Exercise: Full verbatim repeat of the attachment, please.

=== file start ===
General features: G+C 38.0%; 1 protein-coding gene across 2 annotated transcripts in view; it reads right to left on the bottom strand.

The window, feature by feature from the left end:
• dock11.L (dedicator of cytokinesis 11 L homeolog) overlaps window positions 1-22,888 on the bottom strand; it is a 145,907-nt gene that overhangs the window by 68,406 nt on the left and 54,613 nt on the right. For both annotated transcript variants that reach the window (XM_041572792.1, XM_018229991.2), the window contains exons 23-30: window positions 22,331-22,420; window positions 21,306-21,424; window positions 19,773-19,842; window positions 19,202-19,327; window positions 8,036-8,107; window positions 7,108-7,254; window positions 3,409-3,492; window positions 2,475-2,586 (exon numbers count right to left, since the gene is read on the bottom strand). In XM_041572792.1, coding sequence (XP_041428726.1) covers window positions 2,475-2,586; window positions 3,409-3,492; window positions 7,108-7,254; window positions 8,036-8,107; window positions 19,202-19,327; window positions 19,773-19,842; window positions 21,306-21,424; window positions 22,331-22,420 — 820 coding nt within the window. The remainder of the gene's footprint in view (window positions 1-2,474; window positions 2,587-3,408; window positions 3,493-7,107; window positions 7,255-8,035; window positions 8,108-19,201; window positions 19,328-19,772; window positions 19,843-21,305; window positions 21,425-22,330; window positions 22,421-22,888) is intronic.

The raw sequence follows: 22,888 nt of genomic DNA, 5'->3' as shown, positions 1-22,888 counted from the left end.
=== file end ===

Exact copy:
General features: G+C 38.0%; 1 protein-coding gene across 2 annotated transcripts in view; it reads right to left on the bottom strand.

The window, feature by feature from the left end:
• dock11.L (dedicator of cytokinesis 11 L homeolog) overlaps window positions 1-22,888 on the bottom strand; it is a 145,907-nt gene that overhangs the window by 68,406 nt on the left and 54,613 nt on the right. For both annotated transcript variants that reach the window (XM_041572792.1, XM_018229991.2), the window contains exons 23-30: window positions 22,331-22,420; window positions 21,306-21,424; window positions 19,773-19,842; window positions 19,202-19,327; window positions 8,036-8,107; window positions 7,108-7,254; window positions 3,409-3,492; window positions 2,475-2,586 (exon numbers count right to left, since the gene is read on the bottom strand). In XM_041572792.1, coding sequence (XP_041428726.1) covers window positions 2,475-2,586; window positions 3,409-3,492; window positions 7,108-7,254; window positions 8,036-8,107; window positions 19,202-19,327; window positions 19,773-19,842; window positions 21,306-21,424; window positions 22,331-22,420 — 820 coding nt within the window. The remainder of the gene's footprint in view (window positions 1-2,474; window positions 2,587-3,408; window positions 3,493-7,107; window positions 7,255-8,035; window positions 8,108-19,201; window positions 19,328-19,772; window positions 19,843-21,305; window positions 21,425-22,330; window positions 22,421-22,888) is intronic.

The raw sequence follows: 22,888 nt of genomic DNA, 5'->3' as shown, positions 1-22,888 counted from the left end.